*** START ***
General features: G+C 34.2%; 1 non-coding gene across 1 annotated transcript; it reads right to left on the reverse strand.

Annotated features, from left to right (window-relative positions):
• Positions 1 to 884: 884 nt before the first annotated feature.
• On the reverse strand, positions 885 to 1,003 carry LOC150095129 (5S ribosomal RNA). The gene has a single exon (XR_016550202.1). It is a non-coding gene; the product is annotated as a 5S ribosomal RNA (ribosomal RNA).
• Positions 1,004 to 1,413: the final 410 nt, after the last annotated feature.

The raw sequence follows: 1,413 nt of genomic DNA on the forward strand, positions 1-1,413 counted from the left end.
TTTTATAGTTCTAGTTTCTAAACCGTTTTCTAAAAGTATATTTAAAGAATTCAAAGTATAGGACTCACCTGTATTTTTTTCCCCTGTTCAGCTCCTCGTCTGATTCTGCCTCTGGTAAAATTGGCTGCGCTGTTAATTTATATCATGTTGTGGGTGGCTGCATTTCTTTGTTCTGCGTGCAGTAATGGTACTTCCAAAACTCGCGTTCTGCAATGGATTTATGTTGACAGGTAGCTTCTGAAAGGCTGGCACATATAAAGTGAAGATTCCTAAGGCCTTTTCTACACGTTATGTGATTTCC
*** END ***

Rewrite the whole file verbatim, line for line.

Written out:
General features: G+C 34.2%; 1 non-coding gene across 1 annotated transcript; it reads right to left on the reverse strand.

Annotated features, from left to right (window-relative positions):
• Positions 1 to 884: 884 nt before the first annotated feature.
• On the reverse strand, positions 885 to 1,003 carry LOC150095129 (5S ribosomal RNA). The gene has a single exon (XR_016550202.1). It is a non-coding gene; the product is annotated as a 5S ribosomal RNA (ribosomal RNA).
• Positions 1,004 to 1,413: the final 410 nt, after the last annotated feature.

The raw sequence follows: 1,413 nt of genomic DNA on the forward strand, positions 1-1,413 counted from the left end.
TTTTATAGTTCTAGTTTCTAAACCGTTTTCTAAAAGTATATTTAAAGAATTCAAAGTATAGGACTCACCTGTATTTTTTTCCCCTGTTCAGCTCCTCGTCTGATTCTGCCTCTGGTAAAATTGGCTGCGCTGTTAATTTATATCATGTTGTGGGTGGCTGCATTTCTTTGTTCTGCGTGCAGTAATGGTACTTCCAAAACTCGCGTTCTGCAATGGATTTATGTTGACAGGTAGCTTCTGAAAGGCTGGCACATATAAAGTGAAGATTCCTAAGGCCTTTTCTACACGTTATGTGATTTCC